Media Driven Fear

Not saying that Pit Bulls are not in the middle of dog attacks, but they are not the only breed who have been known to attack people or other animals. Unfortunately, Pit Bulls and mixes are more often to be reported than the other incidents, and because of the media reported events, society is more likely to be afraid of Pit Bulls and “pit bull” mixes than other dog breeds.

Over a 20 year period, 25 different dog breeds were involved in fatal dog attacks, but pit bulls were most often reported. In some cases, the headline read “Pit bull attack,” even though the details of the article may explain that the dog was a Lab or mix-breed dog. The headline is enough to catch the attention of readers, but reading that another pit bull attacked a person, is enough not to read the actual article.

In some cases, when other breeds attack, the media doesn’t even report it. In other cases, local media may report the attack, but the incident will not reach major media stations, much less national news.

For example, 71-year old Jimmie May McConnell was working in her yard on July 27, 2006, when her neighbor’s two “pit bulls” or “pit bull mixes” jumped the fence and attacked her. The story reached 50 news stations across the country. McConnell did not die of any dog bite from the attack, but of cardiac arrhythmia brought on by the dog attack. On the same day in Manitoba, Canada, a two-year old wandered away from the babysitter and was attacked and killed by a Husky-mix; this story did not reach any major news station, and few people outside the family unit knew about the death.

On the same note, over a four-day period (August 18-21, 2007), there were four dog attacks that made the news, but only one made national interest.

  • August 18, 2007: A Lab-mix attacked a 70-year old man, sending the man to the hospital in a critical condition. The dog was shot after charging after police that arrived at the scene. The incident was only reported in one article and only in the local paper.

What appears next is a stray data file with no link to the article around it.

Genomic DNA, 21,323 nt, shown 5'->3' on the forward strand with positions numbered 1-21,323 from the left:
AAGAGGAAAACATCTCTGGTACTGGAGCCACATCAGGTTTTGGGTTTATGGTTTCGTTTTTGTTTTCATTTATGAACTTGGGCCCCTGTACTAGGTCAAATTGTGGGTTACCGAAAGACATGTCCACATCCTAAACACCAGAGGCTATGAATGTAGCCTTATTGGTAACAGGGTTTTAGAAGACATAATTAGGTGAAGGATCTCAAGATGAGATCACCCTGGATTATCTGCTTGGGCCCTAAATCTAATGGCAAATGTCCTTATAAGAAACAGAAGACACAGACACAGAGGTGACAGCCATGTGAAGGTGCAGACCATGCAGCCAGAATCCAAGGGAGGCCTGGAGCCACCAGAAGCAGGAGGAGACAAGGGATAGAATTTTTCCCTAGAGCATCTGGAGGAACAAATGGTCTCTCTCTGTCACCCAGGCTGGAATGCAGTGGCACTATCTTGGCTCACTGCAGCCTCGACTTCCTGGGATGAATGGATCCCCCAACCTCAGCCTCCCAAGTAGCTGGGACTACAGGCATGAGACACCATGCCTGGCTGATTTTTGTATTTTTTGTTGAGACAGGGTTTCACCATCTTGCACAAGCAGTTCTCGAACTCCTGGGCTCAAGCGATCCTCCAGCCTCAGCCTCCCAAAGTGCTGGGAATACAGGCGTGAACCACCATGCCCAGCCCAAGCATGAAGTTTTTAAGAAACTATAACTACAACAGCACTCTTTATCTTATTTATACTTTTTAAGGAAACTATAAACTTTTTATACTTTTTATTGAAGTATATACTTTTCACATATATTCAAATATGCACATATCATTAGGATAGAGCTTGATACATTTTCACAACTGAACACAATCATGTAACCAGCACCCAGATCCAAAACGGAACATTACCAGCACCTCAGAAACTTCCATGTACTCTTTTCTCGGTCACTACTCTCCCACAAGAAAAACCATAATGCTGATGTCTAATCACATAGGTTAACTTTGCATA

• August 18, 2007: A mix-breed dog attacked a 16-month old baby, who received fatal head and neck injuries. The attack was only reported twice in the local paper.
  • August 20, 2007: A medium-sized, mix-breed dog attacked a 6-year old boy. The boy was hospitalized after having his ear torn off and having had his head bitten several times by the dog. The incident was reported on one article in the local paper.
  • August 21, 2007: Two pit bulls broke off their chains and followed a 89-year old woman into her home, chasing after her Jack Russell Terrier. The woman tried to break up the dog fight between the three dogs, and was hospitalized with severe injuries. This attack was reported in over 230 articles across national and international newspapers, as well as major television stations, such as CNN, MSNBC, and Fox.

Politicians and self-proclaimed experts use the data reported by the media to worsen the fear of dog attacks and pit bulls. If all the attacks for every breed was reported across the board, both nation-wide and locally, all dogs would be feared to some extent.

In reality, the odds of dying by a dog attack is considered to be less likely to occur than being killed by a motor vehicle accident or a natural disaster.

One Response

  1. jack russells and finches October 5, 2015